Dan Dipert Companies

Historic Damascus statue to be dedicated at May 21 ceremony

A statue honoring the “Boys of Company 3781 Camp Damascus” of the Civilian Conservation Corps will be dedicated at 10 a.m. May 21, at 345 Camphill Road in Damascus.

The statue is being dedicated to Dan R. “Coffee Dan” Dipert of Damascus.

The site for the camp in Damascus is now owned by W. Dan Dipert of Arlington, Texas, and placed at the original entry archway of the camp.

Dipert’s father, “Coffee Dan” Dipert was the first one to arrive at the area for the camp.

He was the cook and set up a tent kitchen to feed the men that arrived later.

Dan R. Dipert met a local girl, got married, and after World War II, opened a café, “Coffee Dan’s,” that was open on Highway 65 in Damascus from the late 1940s to the 1970s.

Dan R. Dipert and his wife Vernell have been married for 74 years.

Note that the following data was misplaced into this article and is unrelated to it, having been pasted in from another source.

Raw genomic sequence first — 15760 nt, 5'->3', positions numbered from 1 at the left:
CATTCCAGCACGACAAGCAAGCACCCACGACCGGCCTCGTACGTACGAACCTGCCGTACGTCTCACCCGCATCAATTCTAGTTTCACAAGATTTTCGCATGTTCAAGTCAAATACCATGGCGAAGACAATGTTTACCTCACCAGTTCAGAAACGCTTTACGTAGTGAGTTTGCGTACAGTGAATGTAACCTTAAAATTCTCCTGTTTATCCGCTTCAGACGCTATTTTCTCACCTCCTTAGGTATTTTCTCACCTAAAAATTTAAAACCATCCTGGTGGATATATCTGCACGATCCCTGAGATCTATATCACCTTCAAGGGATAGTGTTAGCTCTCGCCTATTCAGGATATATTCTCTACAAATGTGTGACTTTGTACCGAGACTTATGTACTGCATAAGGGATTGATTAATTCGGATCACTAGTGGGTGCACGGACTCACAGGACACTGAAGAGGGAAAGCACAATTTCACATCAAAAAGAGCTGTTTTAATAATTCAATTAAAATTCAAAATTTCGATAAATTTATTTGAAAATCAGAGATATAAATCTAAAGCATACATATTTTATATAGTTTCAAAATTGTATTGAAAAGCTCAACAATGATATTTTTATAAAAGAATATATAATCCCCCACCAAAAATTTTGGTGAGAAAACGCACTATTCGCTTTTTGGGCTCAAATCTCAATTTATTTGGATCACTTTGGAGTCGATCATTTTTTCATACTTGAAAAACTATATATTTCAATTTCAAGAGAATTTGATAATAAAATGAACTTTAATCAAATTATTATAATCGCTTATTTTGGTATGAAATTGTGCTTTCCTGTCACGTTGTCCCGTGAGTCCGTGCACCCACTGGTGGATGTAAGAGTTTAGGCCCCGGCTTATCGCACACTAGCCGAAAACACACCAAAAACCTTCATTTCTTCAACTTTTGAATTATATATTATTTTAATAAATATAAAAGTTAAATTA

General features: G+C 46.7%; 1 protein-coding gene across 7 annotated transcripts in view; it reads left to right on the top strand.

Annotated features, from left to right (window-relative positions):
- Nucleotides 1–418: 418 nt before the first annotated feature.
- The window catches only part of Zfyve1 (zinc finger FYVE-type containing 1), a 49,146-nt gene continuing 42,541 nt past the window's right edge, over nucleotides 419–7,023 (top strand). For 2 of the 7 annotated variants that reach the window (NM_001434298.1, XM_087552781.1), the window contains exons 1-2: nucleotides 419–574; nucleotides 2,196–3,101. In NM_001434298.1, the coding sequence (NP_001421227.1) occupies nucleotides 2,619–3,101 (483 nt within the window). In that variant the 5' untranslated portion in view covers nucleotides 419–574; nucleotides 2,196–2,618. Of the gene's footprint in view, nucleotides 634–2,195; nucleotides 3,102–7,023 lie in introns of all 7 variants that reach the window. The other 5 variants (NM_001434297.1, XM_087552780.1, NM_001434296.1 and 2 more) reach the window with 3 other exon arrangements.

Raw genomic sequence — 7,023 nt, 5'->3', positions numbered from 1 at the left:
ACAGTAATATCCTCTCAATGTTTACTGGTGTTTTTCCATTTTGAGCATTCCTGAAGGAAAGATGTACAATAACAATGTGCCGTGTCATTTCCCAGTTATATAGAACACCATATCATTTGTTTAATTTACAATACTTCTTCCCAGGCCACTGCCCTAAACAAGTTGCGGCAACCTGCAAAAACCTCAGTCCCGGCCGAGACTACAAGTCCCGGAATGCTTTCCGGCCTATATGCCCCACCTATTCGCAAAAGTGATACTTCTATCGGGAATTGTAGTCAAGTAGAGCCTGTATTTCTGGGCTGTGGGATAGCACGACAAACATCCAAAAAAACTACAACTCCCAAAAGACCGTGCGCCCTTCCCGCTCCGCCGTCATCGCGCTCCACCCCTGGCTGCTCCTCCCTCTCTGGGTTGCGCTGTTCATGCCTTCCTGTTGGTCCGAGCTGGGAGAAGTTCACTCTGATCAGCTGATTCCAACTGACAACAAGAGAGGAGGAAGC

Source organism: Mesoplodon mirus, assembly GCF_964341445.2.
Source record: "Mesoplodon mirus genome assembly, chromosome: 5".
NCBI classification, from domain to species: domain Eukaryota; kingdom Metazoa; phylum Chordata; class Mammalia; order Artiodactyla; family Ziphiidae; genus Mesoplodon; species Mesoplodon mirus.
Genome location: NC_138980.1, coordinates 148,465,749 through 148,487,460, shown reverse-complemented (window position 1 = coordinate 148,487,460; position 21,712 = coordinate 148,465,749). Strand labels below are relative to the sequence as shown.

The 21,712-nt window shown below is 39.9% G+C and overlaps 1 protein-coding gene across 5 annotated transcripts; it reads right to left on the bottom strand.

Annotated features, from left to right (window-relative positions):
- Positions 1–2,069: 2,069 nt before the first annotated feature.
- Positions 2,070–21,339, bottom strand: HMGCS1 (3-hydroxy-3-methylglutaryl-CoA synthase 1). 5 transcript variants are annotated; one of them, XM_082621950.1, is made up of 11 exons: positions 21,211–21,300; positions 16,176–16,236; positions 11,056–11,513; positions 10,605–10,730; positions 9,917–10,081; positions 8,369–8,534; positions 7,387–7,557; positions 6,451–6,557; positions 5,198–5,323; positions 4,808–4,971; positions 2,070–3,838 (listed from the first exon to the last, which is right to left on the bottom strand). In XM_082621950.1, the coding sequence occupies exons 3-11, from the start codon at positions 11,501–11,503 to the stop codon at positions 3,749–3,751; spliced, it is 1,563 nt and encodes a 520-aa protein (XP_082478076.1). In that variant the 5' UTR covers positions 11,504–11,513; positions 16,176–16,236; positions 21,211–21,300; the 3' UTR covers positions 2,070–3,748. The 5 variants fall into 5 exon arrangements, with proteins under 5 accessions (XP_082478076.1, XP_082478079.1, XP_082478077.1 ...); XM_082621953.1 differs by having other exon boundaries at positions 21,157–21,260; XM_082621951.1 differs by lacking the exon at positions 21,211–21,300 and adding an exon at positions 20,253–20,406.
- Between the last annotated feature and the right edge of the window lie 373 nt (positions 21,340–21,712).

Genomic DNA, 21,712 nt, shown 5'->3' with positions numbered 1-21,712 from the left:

Following the dedication of the statue, the Diperts invite those attending to join them for a guided walk on the path through Dan Dipert’s tree farm in recognition of National Walk in the Woods Day.

This year was designated the National year of Forests by the United Nations General Assembly to promote a broader understanding of the importance of forests, and to bolster global efforts to promote sustainable forest management and conservation.

The American Tree Farm system is helping raise awareness of the value and public benefits of America’s private forests as part of this exciting year-long program, W. Dan Dipert said.

HISTORY

The Civilian Conservation Corp or CCC was established in 1933 by President Franklin D. Roosevelt.

The men in Camp 3781 served between 1935 and 1941, joining more than 3 million others nationwide during the Great Depression in an innovative Federal program to develop and preserve natural resources while helping rebuild the nation’s economy.

According to Dipert, the men of the CCC camps were grateful for three hot meals a day and a cot to sleep on.

“They were paid $30 a month of which $25 was sent home to their family,” he said. “They built the infrastructure for the national and state parks that we enjoy today.

“They used the first conservation practices that brought the land back from the dust bowl years.”

For more information, call Dipert at 817-371-1187 or e-mail at dan_dipert@yahoo.com.